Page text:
Kids who spend ages lazing in front of the TV or playing video games are up to nine times clumsier than their active peers, Portuguese researchers have claimed.

Scientists at the University of Minho, Braga, looked at the movements of more than 200 nine and ten year olds and measured their levels of activity over a five day period.

They were also asked to perform tests, such as walking backwards on a low beam, hopping over some blocks and stepping between boxes without falling off.

Combined, the results were seen as measure of the child's co-ordination. The scientists found that, on average, children were inactive for three-quarters of the time, and although girls were more inactive than boys, the impact on co-ordination was seen more prominently in boys.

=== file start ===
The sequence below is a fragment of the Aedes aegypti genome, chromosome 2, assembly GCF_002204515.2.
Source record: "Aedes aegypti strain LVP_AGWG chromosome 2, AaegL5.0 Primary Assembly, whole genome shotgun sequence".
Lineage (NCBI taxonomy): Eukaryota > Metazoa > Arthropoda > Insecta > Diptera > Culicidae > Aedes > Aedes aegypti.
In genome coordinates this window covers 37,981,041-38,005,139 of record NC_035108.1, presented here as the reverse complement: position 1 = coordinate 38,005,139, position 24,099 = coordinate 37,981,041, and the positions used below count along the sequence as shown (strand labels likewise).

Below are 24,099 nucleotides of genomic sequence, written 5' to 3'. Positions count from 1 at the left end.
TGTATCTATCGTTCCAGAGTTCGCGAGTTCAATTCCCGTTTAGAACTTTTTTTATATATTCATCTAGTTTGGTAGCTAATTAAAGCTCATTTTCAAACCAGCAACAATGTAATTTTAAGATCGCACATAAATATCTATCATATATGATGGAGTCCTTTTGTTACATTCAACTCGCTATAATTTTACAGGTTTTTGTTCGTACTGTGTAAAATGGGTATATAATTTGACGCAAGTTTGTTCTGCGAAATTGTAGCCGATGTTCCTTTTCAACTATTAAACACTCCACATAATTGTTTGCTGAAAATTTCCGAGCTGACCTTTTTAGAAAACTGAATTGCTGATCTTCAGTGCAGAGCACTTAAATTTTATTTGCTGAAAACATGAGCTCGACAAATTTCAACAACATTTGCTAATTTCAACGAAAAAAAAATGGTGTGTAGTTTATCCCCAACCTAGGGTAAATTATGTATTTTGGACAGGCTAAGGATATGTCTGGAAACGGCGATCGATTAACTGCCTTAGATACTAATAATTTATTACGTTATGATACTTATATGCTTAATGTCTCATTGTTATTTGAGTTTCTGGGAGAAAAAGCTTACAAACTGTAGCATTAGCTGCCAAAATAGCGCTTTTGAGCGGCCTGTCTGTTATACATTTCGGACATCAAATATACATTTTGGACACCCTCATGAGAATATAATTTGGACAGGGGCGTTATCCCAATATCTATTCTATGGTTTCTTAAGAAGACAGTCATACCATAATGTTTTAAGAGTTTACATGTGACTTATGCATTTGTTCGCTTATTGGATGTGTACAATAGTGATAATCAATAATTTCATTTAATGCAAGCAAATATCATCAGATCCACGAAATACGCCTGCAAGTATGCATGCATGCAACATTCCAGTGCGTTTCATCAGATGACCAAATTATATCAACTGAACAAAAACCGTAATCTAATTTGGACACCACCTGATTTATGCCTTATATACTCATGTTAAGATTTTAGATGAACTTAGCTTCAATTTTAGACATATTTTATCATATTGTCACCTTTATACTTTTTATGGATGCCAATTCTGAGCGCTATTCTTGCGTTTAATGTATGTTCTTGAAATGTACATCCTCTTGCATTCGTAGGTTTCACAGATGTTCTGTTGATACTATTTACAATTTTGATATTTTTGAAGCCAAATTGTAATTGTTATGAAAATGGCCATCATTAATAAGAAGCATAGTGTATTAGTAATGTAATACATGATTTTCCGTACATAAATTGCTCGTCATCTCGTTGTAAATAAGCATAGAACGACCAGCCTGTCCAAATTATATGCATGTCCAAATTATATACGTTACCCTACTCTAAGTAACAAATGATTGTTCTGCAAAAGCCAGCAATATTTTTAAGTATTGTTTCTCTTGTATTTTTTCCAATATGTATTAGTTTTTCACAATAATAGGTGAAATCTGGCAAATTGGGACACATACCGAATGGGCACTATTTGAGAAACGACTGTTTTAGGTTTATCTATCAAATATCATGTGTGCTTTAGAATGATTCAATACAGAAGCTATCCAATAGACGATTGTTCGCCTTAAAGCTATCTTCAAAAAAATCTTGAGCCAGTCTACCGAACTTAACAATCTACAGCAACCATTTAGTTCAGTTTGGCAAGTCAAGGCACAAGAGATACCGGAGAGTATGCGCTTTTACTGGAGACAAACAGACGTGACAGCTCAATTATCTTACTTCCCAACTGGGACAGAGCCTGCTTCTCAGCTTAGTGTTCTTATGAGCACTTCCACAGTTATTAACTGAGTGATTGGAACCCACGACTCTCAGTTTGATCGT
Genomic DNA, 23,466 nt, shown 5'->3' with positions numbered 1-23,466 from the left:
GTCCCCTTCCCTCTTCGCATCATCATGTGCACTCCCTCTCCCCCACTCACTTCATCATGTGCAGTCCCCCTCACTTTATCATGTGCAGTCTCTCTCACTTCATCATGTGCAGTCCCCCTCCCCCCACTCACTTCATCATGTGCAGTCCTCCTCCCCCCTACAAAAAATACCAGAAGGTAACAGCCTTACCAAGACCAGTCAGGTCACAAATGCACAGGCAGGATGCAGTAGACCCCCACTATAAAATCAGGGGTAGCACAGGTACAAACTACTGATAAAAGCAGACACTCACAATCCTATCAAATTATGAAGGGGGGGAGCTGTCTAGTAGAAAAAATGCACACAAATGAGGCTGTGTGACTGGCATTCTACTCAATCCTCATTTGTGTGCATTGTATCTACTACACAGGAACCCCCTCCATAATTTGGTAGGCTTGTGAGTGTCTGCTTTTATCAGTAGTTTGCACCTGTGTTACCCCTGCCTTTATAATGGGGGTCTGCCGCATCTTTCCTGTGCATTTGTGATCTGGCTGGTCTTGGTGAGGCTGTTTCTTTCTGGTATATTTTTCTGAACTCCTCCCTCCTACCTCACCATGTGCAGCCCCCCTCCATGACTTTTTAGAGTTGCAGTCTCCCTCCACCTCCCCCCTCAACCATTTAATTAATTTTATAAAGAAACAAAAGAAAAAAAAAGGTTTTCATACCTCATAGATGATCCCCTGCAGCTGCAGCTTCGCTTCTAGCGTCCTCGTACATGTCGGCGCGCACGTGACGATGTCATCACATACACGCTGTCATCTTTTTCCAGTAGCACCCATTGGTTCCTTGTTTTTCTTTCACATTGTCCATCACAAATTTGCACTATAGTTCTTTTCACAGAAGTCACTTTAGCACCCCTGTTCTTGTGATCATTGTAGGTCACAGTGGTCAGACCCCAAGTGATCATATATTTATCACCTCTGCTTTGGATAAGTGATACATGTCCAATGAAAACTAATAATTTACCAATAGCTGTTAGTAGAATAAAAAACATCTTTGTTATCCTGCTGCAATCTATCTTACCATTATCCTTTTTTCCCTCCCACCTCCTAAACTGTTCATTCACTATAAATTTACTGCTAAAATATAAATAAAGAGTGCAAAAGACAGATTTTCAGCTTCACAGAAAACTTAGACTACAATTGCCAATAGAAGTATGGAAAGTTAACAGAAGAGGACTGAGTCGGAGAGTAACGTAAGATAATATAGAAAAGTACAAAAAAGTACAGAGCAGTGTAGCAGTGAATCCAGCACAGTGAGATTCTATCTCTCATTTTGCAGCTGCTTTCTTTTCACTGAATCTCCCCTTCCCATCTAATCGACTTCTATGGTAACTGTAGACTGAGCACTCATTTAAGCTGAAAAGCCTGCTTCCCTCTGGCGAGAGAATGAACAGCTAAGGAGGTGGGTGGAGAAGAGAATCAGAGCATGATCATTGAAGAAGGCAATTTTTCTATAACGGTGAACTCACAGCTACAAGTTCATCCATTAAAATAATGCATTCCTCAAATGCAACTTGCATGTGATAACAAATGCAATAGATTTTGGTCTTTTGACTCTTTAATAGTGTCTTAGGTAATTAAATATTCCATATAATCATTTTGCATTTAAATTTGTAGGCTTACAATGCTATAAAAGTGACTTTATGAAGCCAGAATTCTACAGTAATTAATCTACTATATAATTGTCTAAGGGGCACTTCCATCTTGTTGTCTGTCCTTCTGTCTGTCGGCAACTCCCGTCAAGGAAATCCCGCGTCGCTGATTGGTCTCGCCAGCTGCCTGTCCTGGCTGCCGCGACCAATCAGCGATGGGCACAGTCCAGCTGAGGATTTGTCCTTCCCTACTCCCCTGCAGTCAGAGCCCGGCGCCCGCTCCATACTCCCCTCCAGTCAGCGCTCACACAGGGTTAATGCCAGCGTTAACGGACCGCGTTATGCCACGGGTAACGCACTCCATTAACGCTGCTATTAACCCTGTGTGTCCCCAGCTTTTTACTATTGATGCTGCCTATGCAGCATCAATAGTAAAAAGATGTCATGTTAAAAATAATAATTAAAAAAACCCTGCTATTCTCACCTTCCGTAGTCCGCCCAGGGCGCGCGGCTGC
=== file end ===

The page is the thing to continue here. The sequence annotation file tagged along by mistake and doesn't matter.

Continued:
The findings, published in the Journal of Human Biology, even stood when factors such as height, weight and amount of strenuous exercise they did was taken into account.

Dr Luis Lopes, of the University of Minho said that co-ordination had previously been linked to healthy weight and strong muscles but that it requires "practice, encouragement feedback and instruction".

He said: "Childhood is a critical time for the development of motor co-ordination skills which are essential for health and well-being."

Story posted by Robert Mair on 15 August 2012